Step 4. Exchange of contracts

Assuming the examination of title and local searches did not produce any major concerns, the solicitor for the seller and buyer draw up a contract of sale. The terms and conditions are mainly in standard form. Once these contracts are “exchanged” (in practice these days there is no exchange as such), both buyer and seller are legally committed to the purchase. It is normal at this stage for the buyer to pay between 5 and 10% of the purchase price as a deposit.

 

In auction cases, the exchange of contracts takes place at the time the successful bid was received.

 

There is an exchange of contracts process in off-plan sales too, but the time specified to reach that stage after the offer was made will usually be quite short compared to pre-built private treaty sales.

 

Step 5. Completion

In most private treaty sales, there is a period of approximately one month between exchange and legal completion, when the sale is finally complete and the full purchase monies have been paid. This period is designed to give the buyer time to prepare to take possession of the new property (for example to buy furniture for it) and for any bank involved to arrange for the loan monies to be transferred to the buyer’s solicitor, from where it will be sent to the seller’s solicitor and then onto the seller. The new owner’s title is then registered with the UK Land Registry.

 

In off-plan purchases, there may be a stage between exchange and completion when the buyer visits the property now that it is hopefully fully-built, or very close to completion, to check that it is free of defects. Buyers maybe wise to bring with them a professional surveyor or building consultant to spot any defects which might only be visible to experts. The objective is to get the developer selling the property to rectify these defects before legal completion of purchase.

 

In auction sales, there is normally a strict 28 day gap between when the bid is accepted and when completion takes place. Auction sales are therefore the fastest way to purchase a property but, perhaps for that reason, the most risky way to purchase.

 

Most private treaty sales take about 3 months between offer and completion. Sometimes they can take a lot longer if there are complications.

 

How safe is the process?

 

By international standards, the process for purchasing property in the UK is very safe. Money is handled by the solicitors and instances of fraudulent misappropriation of funds by them are very rare. Where they do occur, the professional body for Solicitors (to which all Solicitors must be a member) would compensate the defrauded party out of an insurance fund.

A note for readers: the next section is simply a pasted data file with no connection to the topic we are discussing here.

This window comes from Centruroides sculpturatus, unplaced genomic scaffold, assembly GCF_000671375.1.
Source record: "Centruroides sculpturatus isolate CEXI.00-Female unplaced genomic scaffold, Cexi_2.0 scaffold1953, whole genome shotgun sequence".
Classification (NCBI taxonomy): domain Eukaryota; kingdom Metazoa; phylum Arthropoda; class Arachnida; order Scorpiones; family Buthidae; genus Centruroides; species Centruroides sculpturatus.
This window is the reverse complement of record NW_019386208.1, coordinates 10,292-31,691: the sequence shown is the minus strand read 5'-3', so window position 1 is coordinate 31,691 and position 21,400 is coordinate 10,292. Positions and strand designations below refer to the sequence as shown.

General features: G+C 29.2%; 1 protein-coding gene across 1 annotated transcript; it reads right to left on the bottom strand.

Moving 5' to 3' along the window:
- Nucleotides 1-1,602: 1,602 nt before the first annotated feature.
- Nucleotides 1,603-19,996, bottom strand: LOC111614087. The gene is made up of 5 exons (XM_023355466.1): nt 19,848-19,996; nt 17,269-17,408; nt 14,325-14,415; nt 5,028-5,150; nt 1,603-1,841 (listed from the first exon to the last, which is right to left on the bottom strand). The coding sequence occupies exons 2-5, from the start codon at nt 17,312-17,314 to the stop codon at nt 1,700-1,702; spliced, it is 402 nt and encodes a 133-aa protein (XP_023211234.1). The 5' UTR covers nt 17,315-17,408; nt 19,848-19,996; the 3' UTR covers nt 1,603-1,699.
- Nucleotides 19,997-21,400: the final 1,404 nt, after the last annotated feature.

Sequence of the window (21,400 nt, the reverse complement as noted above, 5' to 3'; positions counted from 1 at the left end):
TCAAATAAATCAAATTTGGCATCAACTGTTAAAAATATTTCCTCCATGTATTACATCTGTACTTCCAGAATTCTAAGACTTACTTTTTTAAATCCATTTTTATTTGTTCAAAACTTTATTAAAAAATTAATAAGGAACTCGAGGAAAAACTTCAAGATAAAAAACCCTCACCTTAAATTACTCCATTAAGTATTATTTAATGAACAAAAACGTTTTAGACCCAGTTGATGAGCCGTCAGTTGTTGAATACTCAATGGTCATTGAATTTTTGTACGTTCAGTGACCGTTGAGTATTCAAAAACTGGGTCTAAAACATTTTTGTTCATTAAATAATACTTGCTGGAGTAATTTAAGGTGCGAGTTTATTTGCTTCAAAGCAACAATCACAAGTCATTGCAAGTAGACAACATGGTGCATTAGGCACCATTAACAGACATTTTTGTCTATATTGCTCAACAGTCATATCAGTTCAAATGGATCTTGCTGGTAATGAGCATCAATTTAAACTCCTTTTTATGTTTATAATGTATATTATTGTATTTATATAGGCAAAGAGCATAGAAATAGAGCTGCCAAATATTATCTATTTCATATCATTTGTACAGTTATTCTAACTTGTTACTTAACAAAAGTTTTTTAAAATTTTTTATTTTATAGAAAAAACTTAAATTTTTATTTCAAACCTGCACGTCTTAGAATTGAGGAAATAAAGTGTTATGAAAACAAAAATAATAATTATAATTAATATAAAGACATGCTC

Also, instances of attempted fraud by the seller are very rare but where, for example, a seller attempts to sell a property that he does not legally own, checks by solicitors would normally pick this up. In rare cases where it is not picked up for some reason, compensation schemes run by the Land Registry are likely to apply.

 

In some countries, there are reports of people paying large amounts of money to buy off-plan properties which are never actually built, perhaps because it was a complete fraud or because the developer went bust. While such risks do in theory apply in the UK , instances of outright fraud seem extremely rare. The great majority of new building projects are started by well-known large developers with a long track record. Furthermore, deposit monies are usually held in trust against possible company failure. The answer to the risk, as always, is to instruct diligent professionals to act for you and where possible, to buy from well-known developers with a good commercial history.

 

With regard to latent defects in the structure of the property, the level of safety is more in the hands of the buyer. It is up to the buyer to engage professionals, such as a surveyor, to make detailed structural checks before purchase. In the case of newly built properties, nearly all developers offer a 10 year guarantee underwritten by the National House Building Council, who can provide compensation for any latent defects that the developer fails to put right.

 

Finally, in some countries, there are stories of arbitrary and retrospective law making which might, for example, have the effect of seriously undermining the value of a property purchase. Again, instances of this type of problem in the UK seem rare and this is greatly assisted by powerful human rights laws (which protect property interests as well as other rights) and a powerful and fully independent judiciary.

 

In summary, with all the right checks and diligent professionals acting for you, buying property in the UK should carry a very low risk of fraud or other serious error compared to other countries.

 

We retain close links with trusted legal advisers used by us for our own property transactions, who we can be recommend for our client’s property purchases.